The Witcher 2 Pirated "Roughly 4.5 Million" Times, Says Dev

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poiumty:

Kopikatsu:

Anyway, why is it a large assumption? By taking the time and space on their harddrive to pirate the game, they've obviously shown an interest in the game. Most people could find more than a penny's worth of money after searching for 30 seconds. (Hint: Check the couch)

But downloading the game from their servers would cost CD Projekt more than a penny, so it would still be a net loss for them. It's the Humble Indie Bundle situation all over again.

That's why you can't think in those terms. Most people pirate because it's fast, it's easy, it's accessible and they don't have to go through any sort of channels to give money out of their own wallet. If there was this magical way to subtract a penny (transaction cost-free) from everyone who pirated the game and put it in the developers' pocket, then maybe you'd have a point.

I didn't mean they should charge a penny. I was just putting the sheer volume of it into perspective.

Kopikatsu:

To be fair, it's not like they can ask the internet 'If you've pirated our game, and be honest now, please fill out this survey.'

Still doesn't validate the numbers at all. It just makes it dumber to make the estimate.

Anyway, why is it a large assumption? By taking the time and space on their harddrive to pirate the game, they've obviously shown an interest in the game. Most people could find more than a penny's worth of money after searching for 30 seconds. (Hint: Check the couch)

Look at the number of torrents for the Humble Indie Bundle games, were you COULD pay a penny.

Oh, darn. There goes that argument.

Besides, even if you want to play the 'Most pirates wouldn't pay for it anyway' card, only 750 of those hypothetical 4,500,000 people would have had to buy the game at full price in order to make the same amount of money as everyone paying a penny.

And it's still a pretty strong assumption to affirmatively say that they would. For someone who was just arguing we don't have a time machine and can't prove the harm DRM might have done, you're pretty much doing the opposite.

I would buy Witcher a thousand times over if it was a game I had the slightest interest in. I don't have the slightest interest in it.

Enkidu88:

Kopikatsu:

LiquidGrape:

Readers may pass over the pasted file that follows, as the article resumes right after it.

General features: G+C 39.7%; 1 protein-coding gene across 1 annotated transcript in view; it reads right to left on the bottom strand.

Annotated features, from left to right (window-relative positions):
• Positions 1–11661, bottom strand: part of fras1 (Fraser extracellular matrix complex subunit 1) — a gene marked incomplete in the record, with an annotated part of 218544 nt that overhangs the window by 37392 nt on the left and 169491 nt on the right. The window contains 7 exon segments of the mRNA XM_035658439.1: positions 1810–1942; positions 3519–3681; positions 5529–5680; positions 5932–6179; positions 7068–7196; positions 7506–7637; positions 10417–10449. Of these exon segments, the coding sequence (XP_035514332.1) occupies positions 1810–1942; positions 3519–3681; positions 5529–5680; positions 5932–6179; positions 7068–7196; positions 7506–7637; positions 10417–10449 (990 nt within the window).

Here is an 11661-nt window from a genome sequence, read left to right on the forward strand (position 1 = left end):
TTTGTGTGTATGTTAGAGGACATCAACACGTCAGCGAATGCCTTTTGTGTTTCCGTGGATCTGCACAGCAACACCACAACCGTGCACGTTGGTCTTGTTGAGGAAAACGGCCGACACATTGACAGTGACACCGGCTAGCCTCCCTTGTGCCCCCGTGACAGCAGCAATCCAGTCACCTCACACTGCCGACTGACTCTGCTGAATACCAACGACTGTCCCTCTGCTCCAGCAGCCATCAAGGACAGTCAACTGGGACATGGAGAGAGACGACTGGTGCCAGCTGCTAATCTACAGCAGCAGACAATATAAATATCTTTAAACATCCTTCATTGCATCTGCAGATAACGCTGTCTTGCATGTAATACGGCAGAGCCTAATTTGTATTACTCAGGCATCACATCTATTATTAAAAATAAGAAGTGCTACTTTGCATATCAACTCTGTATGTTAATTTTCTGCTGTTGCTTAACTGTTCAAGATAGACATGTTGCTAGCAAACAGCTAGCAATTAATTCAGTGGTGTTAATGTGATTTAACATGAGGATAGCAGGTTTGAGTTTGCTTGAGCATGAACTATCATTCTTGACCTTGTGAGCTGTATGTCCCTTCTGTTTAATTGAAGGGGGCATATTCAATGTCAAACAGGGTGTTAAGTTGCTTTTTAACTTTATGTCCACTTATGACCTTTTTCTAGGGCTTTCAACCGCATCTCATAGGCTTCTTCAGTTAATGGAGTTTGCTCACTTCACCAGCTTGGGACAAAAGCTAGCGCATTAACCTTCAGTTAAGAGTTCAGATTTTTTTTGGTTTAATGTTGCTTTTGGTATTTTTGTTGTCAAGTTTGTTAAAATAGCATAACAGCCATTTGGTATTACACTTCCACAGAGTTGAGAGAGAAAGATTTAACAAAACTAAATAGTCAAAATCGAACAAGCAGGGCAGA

They have good policies regarding DRM. That's as far as my praise of CDP will stretch.
But yes, excellent attitude regarding value of product.

They have bad business sense is what they have. 4,500,000+ copies pirated is kind of a large number. A really large number.

Sure is a large number, but spending money on putting in a DRM system wouldn't have shrunk the number by an significant margin. Most DRM programs are cracked within a day of release, and sometimes it's cracked before release. The most successful DRM I've heard of was Ubisoft's always on DRM which took a few weeks to crack. Even Steamworks games aren't immune. Basically what they've done is take the money they would have wasted on a worthless DRM program and put it to some better purpose. Not to mention the sales generated by goodwill alone for not inflicting a DRM program on their customers. Seems like quite good business sense to me.

OK...OK...so here's what we'll do. I'll do nothing, and you quote me now. And then you quote him too. And then he'll come around and think like us, and the world will be a better place and we can all grab some ice cream and pizza, or Ice cream-pizza even. Sounds good right? :D

I haven't had the chance to try Witcher 2 and can't play my copy of the first game (not a good computer for that one, unfortunately), but I can definitely see myself dropping money more for these fantasy RPGs then a "Dragon Age" copy going for any price.

Steam was having a sale earlier this summer and I got the entire "Dragon Age" game for a little over 10 bucks. It was fun, but the DLC wouldn't activate until I made a Bioware account, EA account, and then tell the developers I legally purchased all of that extra content. The main game I tried was okay, but I felt like I was a criminal due to EA's way of confirming I bought all the DLC from Steam. Kind of reminds me of how Jim Sterling said that a game fails any time it discriminates against legally paying customers.

Enkidu88:

Kopikatsu:

LiquidGrape:
They have good policies regarding DRM. That's as far as my praise of CDP will stretch.
But yes, excellent attitude regarding value of product.

They have bad business sense is what they have. 4,500,000+ copies pirated is kind of a large number. A really large number.